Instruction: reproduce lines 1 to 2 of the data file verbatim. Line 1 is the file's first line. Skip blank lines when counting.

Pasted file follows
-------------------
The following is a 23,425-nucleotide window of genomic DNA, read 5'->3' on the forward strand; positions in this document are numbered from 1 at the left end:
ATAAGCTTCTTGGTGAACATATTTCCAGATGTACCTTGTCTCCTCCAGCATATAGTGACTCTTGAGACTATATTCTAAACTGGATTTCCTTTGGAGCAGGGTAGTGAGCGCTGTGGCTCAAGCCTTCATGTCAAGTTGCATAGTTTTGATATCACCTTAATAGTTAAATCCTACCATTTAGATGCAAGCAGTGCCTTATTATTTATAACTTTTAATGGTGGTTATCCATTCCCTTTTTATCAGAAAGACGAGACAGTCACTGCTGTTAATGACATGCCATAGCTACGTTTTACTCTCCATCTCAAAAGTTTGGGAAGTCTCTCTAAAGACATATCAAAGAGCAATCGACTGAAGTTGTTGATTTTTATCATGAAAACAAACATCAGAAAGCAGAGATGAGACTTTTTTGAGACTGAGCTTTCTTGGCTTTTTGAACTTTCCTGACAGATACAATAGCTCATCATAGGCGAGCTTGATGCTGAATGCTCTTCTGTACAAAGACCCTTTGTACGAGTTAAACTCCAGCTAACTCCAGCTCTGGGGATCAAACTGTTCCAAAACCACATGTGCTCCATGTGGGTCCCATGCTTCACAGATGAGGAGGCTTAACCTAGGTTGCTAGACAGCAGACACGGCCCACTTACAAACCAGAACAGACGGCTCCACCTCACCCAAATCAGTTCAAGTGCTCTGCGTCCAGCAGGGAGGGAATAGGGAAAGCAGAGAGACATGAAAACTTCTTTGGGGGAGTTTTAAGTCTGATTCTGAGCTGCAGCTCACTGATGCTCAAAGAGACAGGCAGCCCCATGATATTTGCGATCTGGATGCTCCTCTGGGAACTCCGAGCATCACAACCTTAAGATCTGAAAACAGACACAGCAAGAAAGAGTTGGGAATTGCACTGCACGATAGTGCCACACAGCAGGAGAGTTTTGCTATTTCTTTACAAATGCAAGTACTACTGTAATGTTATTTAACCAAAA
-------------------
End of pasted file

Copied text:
The following is a 23,425-nucleotide window of genomic DNA, read 5'->3' on the forward strand; positions in this document are numbered from 1 at the left end:
ATAAGCTTCTTGGTGAACATATTTCCAGATGTACCTTGTCTCCTCCAGCATATAGTGACTCTTGAGACTATATTCTAAACTGGATTTCCTTTGGAGCAGGGTAGTGAGCGCTGTGGCTCAAGCCTTCATGTCAAGTTGCATAGTTTTGATATCACCTTAATAGTTAAATCCTACCATTTAGATGCAAGCAGTGCCTTATTATTTATAACTTTTAATGGTGGTTATCCATTCCCTTTTTATCAGAAAGACGAGACAGTCACTGCTGTTAATGACATGCCATAGCTACGTTTTACTCTCCATCTCAAAAGTTTGGGAAGTCTCTCTAAAGACATATCAAAGAGCAATCGACTGAAGTTGTTGATTTTTATCATGAAAACAAACATCAGAAAGCAGAGATGAGACTTTTTTGAGACTGAGCTTTCTTGGCTTTTTGAACTTTCCTGACAGATACAATAGCTCATCATAGGCGAGCTTGATGCTGAATGCTCTTCTGTACAAAGACCCTTTGTACGAGTTAAACTCCAGCTAACTCCAGCTCTGGGGATCAAACTGTTCCAAAACCACATGTGCTCCATGTGGGTCCCATGCTTCACAGATGAGGAGGCTTAACCTAGGTTGCTAGACAGCAGACACGGCCCACTTACAAACCAGAACAGACGGCTCCACCTCACCCAAATCAGTTCAAGTGCTCTGCGTCCAGCAGGGAGGGAATAGGGAAAGCAGAGAGACATGAAAACTTCTTTGGGGGAGTTTTAAGTCTGATTCTGAGCTGCAGCTCACTGATGCTCAAAGAGACAGGCAGCCCCATGATATTTGCGATCTGGATGCTCCTCTGGGAACTCCGAGCATCACAACCTTAAGATCTGAAAACAGACACAGCAAGAAAGAGTTGGGAATTGCACTGCACGATAGTGCCACACAGCAGGAGAGTTTTGCTATTTCTTTACAAATGCAAGTACTACTGTAATGTTATTTAACCAAAA